I threw the Constitution in the woods years ago, when I became aware of its true nature as a document empowering government rather than protecting the rights of the people. The historic fact is the Constitution was intended to gut the rights of the people; it was only as an afterthought that the Bill of Rights was tacked on, to placate those who were – rightly, as it turns out – suspicious of what Hamilton & Co. were up to.
The Constitution is all about “Congress shall have power…” and so on. Well, over whom shall it have power? By what authority?
The Bill of Rights, on the other hand, is all about “Congress shall make no law… and “shall not be infringed.” It is a roster of contras with regard to government. An assertion of the positive rights of the individual. It expressed the popular feeling behind the Revolution that was subverted by the Constitution. Read it – the Bill of Rights – and you will immediately notice how it comports with the Declaration of Independence, whereas the Constitution’s enumeration of state power sounds a discordant, reactionary note. Hamilton and Co. were appalled by the freedom briefly enjoyed by average Americans. By the weakness (i.e., its inability to forcibly coerce) of the central government; in particular, its inability to “raise revenue” and impose its will across the land. See, for instance, the so-called Whiskey Rebellion. And so the Hamiltonians wrote the Constitution – without the authorization or consent of “the people,” in secret conclave – for the express purpose of “correcting” the problem, as they saw it, of too much liberty . . . and not enough government.
Still, America remained a relatively free country for several generations after the Revolution due to inertia and the cultural legacy of the Revolution. The Hamiltonians could only go so far. But the passage of the Constitution assured the inevitability of what became explicit – at bayonet-point – in 1865 and subsequently: The central government’s authority is unlimited in principle and the individual has no rights it is bound to respect.
Think about it: Can anyone name even one individual right that the government has not rescinded and turned into a conditional privilege?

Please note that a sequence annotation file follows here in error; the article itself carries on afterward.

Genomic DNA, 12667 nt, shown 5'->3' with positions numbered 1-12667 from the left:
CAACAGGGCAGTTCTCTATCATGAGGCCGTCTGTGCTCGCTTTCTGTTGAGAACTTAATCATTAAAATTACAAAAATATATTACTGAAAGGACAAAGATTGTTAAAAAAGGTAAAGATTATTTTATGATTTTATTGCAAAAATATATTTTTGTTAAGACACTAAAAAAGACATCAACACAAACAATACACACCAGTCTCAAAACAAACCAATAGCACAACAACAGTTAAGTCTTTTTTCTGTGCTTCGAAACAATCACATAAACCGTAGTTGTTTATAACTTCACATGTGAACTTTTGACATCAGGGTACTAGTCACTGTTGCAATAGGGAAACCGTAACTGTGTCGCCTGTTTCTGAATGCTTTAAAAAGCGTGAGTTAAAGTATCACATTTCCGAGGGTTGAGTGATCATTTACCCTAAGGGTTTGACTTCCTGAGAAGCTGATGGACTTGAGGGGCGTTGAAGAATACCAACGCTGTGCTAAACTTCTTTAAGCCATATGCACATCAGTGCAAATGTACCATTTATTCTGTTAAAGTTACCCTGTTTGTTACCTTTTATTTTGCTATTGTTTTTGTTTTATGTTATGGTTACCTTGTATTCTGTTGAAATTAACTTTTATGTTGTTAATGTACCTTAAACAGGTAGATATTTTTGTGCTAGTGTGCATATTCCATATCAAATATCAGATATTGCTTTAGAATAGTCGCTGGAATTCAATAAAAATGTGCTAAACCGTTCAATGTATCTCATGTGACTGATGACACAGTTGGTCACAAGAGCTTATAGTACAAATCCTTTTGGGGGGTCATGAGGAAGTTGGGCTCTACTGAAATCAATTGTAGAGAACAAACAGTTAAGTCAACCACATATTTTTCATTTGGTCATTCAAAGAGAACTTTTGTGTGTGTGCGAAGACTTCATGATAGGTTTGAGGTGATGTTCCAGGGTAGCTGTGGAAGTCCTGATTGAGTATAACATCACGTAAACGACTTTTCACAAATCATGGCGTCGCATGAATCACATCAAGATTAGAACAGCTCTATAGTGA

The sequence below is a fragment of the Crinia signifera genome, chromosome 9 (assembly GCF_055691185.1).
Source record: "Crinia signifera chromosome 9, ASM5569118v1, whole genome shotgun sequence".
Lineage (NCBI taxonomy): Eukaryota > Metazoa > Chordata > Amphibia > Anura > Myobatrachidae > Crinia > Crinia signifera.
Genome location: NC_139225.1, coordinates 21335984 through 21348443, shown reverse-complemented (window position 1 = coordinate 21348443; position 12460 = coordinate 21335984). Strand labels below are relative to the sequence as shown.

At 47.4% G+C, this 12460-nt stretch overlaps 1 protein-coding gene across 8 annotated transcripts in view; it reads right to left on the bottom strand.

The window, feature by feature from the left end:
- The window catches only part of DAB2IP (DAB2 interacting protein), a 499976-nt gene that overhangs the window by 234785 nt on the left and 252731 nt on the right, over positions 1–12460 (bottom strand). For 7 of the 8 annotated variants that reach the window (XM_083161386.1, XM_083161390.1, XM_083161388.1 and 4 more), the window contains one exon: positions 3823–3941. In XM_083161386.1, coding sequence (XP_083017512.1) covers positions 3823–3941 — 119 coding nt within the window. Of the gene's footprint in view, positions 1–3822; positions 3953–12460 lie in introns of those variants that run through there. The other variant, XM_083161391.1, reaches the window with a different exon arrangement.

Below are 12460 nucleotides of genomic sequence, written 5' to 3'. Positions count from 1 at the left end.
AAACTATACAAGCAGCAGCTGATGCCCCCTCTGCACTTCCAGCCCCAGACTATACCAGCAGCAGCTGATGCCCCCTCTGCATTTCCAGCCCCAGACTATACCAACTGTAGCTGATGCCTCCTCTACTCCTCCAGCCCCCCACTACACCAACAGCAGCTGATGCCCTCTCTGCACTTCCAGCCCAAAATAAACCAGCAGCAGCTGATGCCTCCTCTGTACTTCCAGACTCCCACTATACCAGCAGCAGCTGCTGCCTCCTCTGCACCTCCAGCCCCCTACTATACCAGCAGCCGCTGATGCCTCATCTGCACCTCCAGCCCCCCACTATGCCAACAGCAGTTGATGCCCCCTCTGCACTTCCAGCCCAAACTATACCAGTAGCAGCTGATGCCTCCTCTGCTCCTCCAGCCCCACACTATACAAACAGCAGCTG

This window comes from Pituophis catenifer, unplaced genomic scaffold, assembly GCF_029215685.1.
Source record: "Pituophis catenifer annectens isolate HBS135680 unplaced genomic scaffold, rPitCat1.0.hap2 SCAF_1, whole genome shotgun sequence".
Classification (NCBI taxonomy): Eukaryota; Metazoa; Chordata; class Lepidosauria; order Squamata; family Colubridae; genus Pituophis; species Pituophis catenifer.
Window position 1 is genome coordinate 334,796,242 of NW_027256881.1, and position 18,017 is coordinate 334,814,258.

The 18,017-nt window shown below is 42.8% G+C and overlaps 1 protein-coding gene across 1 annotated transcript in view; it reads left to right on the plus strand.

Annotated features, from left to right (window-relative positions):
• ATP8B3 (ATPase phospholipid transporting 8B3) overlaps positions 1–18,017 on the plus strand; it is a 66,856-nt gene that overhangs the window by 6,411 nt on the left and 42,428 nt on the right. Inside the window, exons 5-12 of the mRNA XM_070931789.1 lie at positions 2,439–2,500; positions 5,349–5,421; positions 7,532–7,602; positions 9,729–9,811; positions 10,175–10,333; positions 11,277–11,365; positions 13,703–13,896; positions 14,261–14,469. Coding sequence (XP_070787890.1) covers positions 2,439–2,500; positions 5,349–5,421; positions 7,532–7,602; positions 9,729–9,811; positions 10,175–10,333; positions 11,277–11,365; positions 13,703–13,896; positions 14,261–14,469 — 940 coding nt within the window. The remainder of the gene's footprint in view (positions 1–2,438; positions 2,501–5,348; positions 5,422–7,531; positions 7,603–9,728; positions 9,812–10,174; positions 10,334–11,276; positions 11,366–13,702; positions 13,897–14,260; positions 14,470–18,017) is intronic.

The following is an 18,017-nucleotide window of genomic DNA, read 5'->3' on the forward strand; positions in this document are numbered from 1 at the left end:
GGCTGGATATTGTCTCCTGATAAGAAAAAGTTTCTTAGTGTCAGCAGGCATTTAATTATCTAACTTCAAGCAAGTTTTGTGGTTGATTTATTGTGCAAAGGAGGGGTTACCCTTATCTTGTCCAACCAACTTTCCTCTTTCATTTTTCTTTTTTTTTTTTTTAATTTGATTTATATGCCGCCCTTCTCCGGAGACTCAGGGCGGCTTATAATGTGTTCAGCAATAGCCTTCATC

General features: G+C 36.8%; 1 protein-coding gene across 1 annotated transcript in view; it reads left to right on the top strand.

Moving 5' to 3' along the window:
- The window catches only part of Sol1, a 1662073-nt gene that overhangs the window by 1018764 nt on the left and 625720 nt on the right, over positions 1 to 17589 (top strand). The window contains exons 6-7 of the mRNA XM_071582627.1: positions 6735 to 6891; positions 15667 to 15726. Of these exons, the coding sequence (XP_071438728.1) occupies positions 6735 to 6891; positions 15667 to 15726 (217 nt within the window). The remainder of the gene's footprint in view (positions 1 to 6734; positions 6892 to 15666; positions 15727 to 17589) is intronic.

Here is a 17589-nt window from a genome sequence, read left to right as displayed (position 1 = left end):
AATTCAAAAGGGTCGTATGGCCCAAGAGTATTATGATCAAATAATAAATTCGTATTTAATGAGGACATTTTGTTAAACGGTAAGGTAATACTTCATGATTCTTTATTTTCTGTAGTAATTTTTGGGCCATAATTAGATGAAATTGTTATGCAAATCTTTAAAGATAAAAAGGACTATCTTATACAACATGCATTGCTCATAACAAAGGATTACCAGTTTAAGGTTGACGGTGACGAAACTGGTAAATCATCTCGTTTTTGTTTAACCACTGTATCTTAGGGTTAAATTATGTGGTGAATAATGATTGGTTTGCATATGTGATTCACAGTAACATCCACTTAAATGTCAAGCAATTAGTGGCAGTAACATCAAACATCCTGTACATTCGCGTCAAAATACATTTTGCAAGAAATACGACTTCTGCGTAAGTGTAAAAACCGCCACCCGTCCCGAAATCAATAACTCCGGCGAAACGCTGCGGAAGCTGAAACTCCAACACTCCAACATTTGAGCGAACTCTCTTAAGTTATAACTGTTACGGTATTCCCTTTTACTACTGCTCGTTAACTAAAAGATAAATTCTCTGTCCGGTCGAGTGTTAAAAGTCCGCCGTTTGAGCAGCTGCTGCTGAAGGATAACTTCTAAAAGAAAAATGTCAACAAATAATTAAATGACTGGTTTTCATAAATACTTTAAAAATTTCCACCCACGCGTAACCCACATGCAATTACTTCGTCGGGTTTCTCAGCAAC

We no longer enjoy freedom of speech. Is it necessary to elaborate? At a time when a person must ask permission to be allowed to publicly (and peacefully) express dissatisfaction with the government? When the expression of certain views is sufficient legal warrant to provoke a “visit” – or worse – by armed men who are empowered to kidnap the speaker or writer? When the mere wearing of a T-shirt with “objectionable” slogans or images upon it is regarded by the law as sufficient warrant to “detain” (that is, forcibly assault) a person? What happened to “Congress shall make no law . . . prohibiting … the right of the people peaceably to assemble, and to petition the Government for a redress of grievances”?
We are not at liberty to choose with whom we associate, even in private. Or do business with. We are subject to arrest and imprisonment if we decline to associate with persons the government decrees we must associate with, or do business without the requisite permissions (such as licenses) and according to the rules laid down by the state. If you are 17 years old, you must attend a government school. You are not at liberty to go to work and support yourself, if that is your wish. It is “against the law.”
Everything – just about – is either “against the law” or requires the state’s permission first.
Our right to be “secure in our persons and effects against unreasonable searches and seizures” is a nullity. There is no place – not even in our homes – that we are not subject to grotesquely unreasonable searches and seizures. Is it necessary to elaborate? At a time when people are being violated in the most degrading way (roadside digital inspection of their body cavities) under color of law? When what would be considered sexual assault if done by any Mere Mundane is sanctified as “reasonable” by the courts? At a time when every single phone call, every single e-mail, is recorded and analyzed by the government? This is “reasonable”? According to the government, which interprets its own powers to suit, it certainly is.